WASHINGTON (AP) _ Researchers have begun transferring normal genes into cystic fibrosis patients in an experiment they hope will lead to a cure for the most common fatal genetic disease in the United States.

The National Heart, Lung and Blood Institute announced Monday that a pioneering effort using a modified cold virus to treat cystic fibrosis with a type of gene therapy started last Saturday, the day after the experimental procedure was approved.

A version of an adenovirus, a common cold virus, modified to carry a normal human gene was dripped into the nose and airways of a 23-year-old man who has cystic fibrosis.

''The patient is fine. There were no adverse effects. No fever,'' said Dr. Ronald Crystal, a Cornell University researcher who developed the gene therapy technique while working at the National Institutes of Health. ''He had a big pizza for dinner last night.''

Crystal said identification of the patient was being withheld. A second patient is in isolation awaiting a second try of the technique in about a week, he said.

The NIH and the Food and Drug Administration on Friday approved Crystal's application to treat 10 cystic fibrosis patients with the experimental technique. The experiment is being conducted at the NIH clinical center.

''This pioneering research marks the first use of gene therapy for a common genetic disorder,'' said Dr. Claude Lenfant, director of the National Heart, Lung and Blood Institute. ''If this approach works, we may finally see a cure for this lethal disease.''

For the experiment, a cold virus was disabled so it could not cause infection and then was modified to contain a normal of the human gene which is defective in cystic fibrosis patients. A solution of the virus was put into the nose of the CF patient and then dripped into his left lung using a bronchial tube.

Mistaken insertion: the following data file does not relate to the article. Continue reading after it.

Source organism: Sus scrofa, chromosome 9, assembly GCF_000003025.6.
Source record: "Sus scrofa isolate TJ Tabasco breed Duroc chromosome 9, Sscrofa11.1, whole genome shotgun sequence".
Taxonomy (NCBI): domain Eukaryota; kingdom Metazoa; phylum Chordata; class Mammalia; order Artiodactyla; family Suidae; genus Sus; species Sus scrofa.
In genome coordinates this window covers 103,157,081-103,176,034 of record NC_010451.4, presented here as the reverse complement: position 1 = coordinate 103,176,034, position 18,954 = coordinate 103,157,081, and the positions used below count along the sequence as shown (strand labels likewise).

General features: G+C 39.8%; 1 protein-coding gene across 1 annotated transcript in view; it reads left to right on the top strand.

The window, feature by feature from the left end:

Cystic fibrosis patients inherit a defect in what is called the cystic transmemberane conductance regulator gene. This flawed gene interferes with production of a protein that controls the flow of salt through cells lining the airways. As a result, heavy mucous builds up in the lungs, leading to inflammation, progressive lung deterioration and eventually death.

The therapy is designed to correct the work of the flawed gene by using the modified cold virus to insert a normal gene into cells of the airways. The cold virus will infect the lung cells, but will not reproduce itself to cause a spreading infection.

''We hope the virus will transfer the normal gene into the center of the cells to compensate for the abnormal gene that these people have,'' said Crystal.

He said the transferred gene will be in the nucleus of the target cells, but will not become incorporated permanently into the chromosomes. Crystal said this means that the therapy may have to be repeated periodically.

Crystal said that the same dose will be used on a second patient within a week. Eight other patients will receive the therapy, at increasing doses, later in the year.

CF affects about one in every 3,000 babies born in the United States. About one in every 20 white Americans are carriers of one copy of the defective gene and the disease occurs when a baby inherits two copies of the flawed gene. There currently are about 30,000 Americans with CF.

There is no cure for CF. Patients live an average of only 28 years. About 428 Americans died in 1989 as the result of CF.

Though CF is the most common lethal genetic disease in the United States, there currently are more Americans with sickle cell anemia, an genetic disease among blacks. About 384 Americans died of sickle cell disease in 1989. Many with sickle cell anemia are only slightly affected, however, and can live normal lifetimes with the disorder. CF is always fatal and usually before the age of 30.